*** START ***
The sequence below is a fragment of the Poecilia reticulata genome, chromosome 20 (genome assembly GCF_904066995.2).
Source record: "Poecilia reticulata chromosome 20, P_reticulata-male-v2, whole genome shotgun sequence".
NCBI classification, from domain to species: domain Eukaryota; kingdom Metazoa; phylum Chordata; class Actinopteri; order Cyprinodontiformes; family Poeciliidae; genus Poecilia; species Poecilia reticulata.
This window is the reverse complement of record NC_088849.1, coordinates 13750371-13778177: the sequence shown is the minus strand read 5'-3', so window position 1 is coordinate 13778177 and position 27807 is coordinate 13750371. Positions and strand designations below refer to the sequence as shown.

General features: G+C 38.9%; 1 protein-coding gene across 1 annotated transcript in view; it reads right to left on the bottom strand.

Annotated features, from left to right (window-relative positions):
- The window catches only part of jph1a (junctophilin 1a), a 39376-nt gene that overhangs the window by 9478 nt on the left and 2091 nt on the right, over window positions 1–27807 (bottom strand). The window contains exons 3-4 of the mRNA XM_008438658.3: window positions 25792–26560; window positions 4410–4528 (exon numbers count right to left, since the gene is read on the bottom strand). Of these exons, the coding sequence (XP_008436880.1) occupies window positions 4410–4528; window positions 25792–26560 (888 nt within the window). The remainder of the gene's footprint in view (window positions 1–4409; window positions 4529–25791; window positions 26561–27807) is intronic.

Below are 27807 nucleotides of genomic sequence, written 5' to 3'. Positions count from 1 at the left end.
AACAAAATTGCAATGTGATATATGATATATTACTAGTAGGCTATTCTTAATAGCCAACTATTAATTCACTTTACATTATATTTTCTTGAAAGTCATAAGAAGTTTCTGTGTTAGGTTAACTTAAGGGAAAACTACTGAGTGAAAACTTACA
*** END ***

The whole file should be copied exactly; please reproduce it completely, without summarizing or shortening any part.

The sequence below is a fragment of the Poecilia reticulata genome, chromosome 20 (genome assembly GCF_904066995.2).
Source record: "Poecilia reticulata chromosome 20, P_reticulata-male-v2, whole genome shotgun sequence".
NCBI classification, from domain to species: domain Eukaryota; kingdom Metazoa; phylum Chordata; class Actinopteri; order Cyprinodontiformes; family Poeciliidae; genus Poecilia; species Poecilia reticulata.
This window is the reverse complement of record NC_088849.1, coordinates 13750371-13778177: the sequence shown is the minus strand read 5'-3', so window position 1 is coordinate 13778177 and position 27807 is coordinate 13750371. Positions and strand designations below refer to the sequence as shown.

General features: G+C 38.9%; 1 protein-coding gene across 1 annotated transcript in view; it reads right to left on the bottom strand.

Annotated features, from left to right (window-relative positions):
- The window catches only part of jph1a (junctophilin 1a), a 39376-nt gene that overhangs the window by 9478 nt on the left and 2091 nt on the right, over window positions 1–27807 (bottom strand). The window contains exons 3-4 of the mRNA XM_008438658.3: window positions 25792–26560; window positions 4410–4528 (exon numbers count right to left, since the gene is read on the bottom strand). Of these exons, the coding sequence (XP_008436880.1) occupies window positions 4410–4528; window positions 25792–26560 (888 nt within the window). The remainder of the gene's footprint in view (window positions 1–4409; window positions 4529–25791; window positions 26561–27807) is intronic.

Below are 27807 nucleotides of genomic sequence, written 5' to 3'. Positions count from 1 at the left end.
AACAAAATTGCAATGTGATATATGATATATTACTAGTAGGCTATTCTTAATAGCCAACTATTAATTCACTTTACATTATATTTTCTTGAAAGTCATAAGAAGTTTCTGTGTTAGGTTAACTTAAGGGAAAACTACTGAGTGAAAACTTACA